“As expected, the plaintiffs have filed their opposition to our motion to dismiss. Nothing in their opposition changes our view that their complaints are filled with conclusory allegations that are not adequate to support their antitrust claim. As we laid out in our motion to dismiss, UFC has competed in a lawful manner that has benefited fighters and built UFC into a premier organization in the sport of Mixed Martial Arts.
Indeed, UFC properly competes with other MMA promoters, fairly compensates its athletes and has created a product that is enjoyed by millions of fans around the world. Our legal position is solid and we intend to prevail in this lawsuit.”
The hearing date on the motion to transfer venue is set for May 7th.
In addition to this motion, Zuffa has filed a motion to dismiss with the opposition brief pending.
MMA Payout will keep you posted on this motion. Plaintiffs argue several other points in its opposition which will cover in the coming days. Essentially, the Plaintiffs argue that despite the fighters signing their fight contracts which subject them to jurisdiction in Las Vegas, the headquarters of the UFC, the claims that they bring do not relate to the enforcement of the contract. The contract is only evidence of the anticompetitive nature of the organization. In addition, Plaintiffs argue that key individuals do reside in San Jose and thus it should stay in the district. Also, they claim that based on median time of filing to trial, it is faster (25%) to trial in San Jose than Las Vegas.
April 9, 2015
A copy of the court opinion by Judge Karen Suter which granted Bellator MMA’s injunction in its lawsuit against Rampage Jackson was made public.
After oral argument on April 2nd, the Court issued its opinion on April 7th. MMA Fighting provides a copy of the lawsuit here.
The court made it abundantly clear that it was not deciding the merits of the case and specifically that it was not deciding whether the contract between Bellator and Rampage was breached. However, it made clear that Bellator had proved its case
Although the Court referred to several cases involving boxers that sign promotional agreements and then seek additional help from other promoters, the Court distinguished this case based on the exclusivity of Bellator’s agreement with Rampage. It sided with Bellator in its argument that it was likely that Rampage breached its contract despite the arguments raised.
As previously stated, the Court found “clear and convincing” of the following on behalf of Bellator. The four factors in determining a preliminary injunction are as follows:
- A substantial likelihood of success on the merits of the case;
- There is a substantial threat of irreparable damage or injury if the injunction is not granted;
- The “balance of harms” (threatened injury) weighs in favor of the party seeking the preliminary injunction;
- Granting an injunction would serve the public interest.
Some interesting points from the 25 page ruling.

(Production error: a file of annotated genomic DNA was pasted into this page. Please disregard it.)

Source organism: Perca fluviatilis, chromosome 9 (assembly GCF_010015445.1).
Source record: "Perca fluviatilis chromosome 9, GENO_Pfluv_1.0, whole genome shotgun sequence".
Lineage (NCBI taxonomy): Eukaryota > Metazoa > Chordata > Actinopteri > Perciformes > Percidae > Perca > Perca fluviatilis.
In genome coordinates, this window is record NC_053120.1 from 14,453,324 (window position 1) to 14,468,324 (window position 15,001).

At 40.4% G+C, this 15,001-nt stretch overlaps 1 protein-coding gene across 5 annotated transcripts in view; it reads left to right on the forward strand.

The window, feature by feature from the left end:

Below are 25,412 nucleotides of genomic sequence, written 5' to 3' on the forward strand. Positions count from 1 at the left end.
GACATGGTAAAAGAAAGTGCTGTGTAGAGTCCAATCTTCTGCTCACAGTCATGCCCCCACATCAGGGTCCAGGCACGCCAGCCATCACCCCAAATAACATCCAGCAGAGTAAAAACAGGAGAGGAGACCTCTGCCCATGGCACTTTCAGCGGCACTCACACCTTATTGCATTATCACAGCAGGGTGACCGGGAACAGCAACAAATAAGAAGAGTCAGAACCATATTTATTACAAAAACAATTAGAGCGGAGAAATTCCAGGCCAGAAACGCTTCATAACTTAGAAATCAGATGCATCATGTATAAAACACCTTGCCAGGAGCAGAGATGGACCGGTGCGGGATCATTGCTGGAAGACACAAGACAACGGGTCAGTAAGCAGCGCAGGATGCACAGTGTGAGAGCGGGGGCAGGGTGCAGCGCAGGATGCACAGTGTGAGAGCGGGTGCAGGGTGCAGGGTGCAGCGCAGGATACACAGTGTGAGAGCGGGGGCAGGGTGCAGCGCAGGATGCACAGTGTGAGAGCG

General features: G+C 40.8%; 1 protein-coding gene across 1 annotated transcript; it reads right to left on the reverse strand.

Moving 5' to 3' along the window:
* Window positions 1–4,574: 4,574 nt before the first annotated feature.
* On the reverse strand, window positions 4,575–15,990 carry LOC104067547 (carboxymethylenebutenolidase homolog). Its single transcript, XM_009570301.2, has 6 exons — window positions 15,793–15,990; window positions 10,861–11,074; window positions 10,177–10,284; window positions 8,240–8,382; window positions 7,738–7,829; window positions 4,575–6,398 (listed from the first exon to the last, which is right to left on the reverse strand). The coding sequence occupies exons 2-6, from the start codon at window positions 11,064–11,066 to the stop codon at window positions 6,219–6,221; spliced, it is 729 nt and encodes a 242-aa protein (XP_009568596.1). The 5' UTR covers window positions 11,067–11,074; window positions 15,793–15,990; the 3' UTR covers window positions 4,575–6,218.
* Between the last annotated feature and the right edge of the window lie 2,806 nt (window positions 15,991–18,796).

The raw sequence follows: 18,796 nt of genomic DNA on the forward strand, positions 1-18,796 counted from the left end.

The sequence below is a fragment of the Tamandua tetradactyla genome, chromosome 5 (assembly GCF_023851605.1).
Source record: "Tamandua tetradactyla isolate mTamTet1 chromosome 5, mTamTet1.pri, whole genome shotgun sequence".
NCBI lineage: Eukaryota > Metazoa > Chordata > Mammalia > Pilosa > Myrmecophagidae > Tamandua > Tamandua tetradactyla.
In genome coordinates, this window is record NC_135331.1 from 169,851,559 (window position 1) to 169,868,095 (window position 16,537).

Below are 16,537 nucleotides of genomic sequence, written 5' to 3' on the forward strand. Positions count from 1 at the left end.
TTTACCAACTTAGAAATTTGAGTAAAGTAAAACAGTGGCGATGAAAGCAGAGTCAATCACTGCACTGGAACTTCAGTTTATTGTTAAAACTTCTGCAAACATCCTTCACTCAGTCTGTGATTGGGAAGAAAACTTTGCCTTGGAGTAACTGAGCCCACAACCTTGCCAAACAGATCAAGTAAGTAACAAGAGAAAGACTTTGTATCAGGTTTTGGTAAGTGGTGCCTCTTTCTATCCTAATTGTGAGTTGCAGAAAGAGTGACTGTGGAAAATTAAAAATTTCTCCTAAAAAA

- The Court emphasized the exclusivity of the contract between Bellator and Jackson. It also stressed the fame and notoriety of Jackson as evidence that Bellator would suffer injury if Jackson were allowed to participate at UFC 186.
- The Court did not buy the argument that Bellator breached its contract since it did not provide Rampage or his management with PPV summary report. The Court indicated Bellator had substantially complied with the information and that not providing the PPV summary was not a material breach of the contract.
- Rampage’s claim that his fights were not adequately promoted by Bellator and the need to obtain the PPV summary was necessary fell flat. The Court ruled that there was no marketing provision setting a certain amount of money that was required to promote his fights. Even without producing the summary report for PPV, there would be no breach since the actual compensation Rampage received was not in dispute. Furthermore, the Court opined that Rampage offered no rationale for why Bellator would not want to market and promote one of the company’s top stars.
- The Court sided with Bellator with its argument that if Rampage were allowed to fight at UFC 186, it would harm Bellator more than just monetarily, but from a reputation and brand standpoint. Bellator argued that the “MMA community” would denigrate Bellator if Rampage were allowed to leave for the UFC. Moreover, Bellator argued that denying the injunction would be a sign to other fighters and their managers that they could just “ignore their contracts” and leave for perceived better opportunities. Bellator also argued that if Rampage were to leave, Bellator would have lost out on the time and money it had invested in promoting him.
- The opinion also notes that on December 4, 2014 Scott Coker claims to have notified the UFC that Rampage was still under contract while negotiations by Rampage to the UFC were ongoing. This seems to call into question how much the UFC knew about the Bellator-Rampage contract dispute. It also calls into question the UFC’s decision to sign him and then put him on a card prior to a legal determination.
In the end, Rampage and his legal team may win this court battle, but the first big decision out of this case falls in Bellator’s favor. The Court opinion preventing him to fight at UFC 186 is not a good indicator of things to come. Certainly, the Court made it clear it was not ruling on whether a breach occurred, but the threshold for proving a preliminary injunction is warranted is high (“clear and convincing” as opposed to “more likely than not”). We will see what Rampage’s legal team decides on whether it will appeal the decision.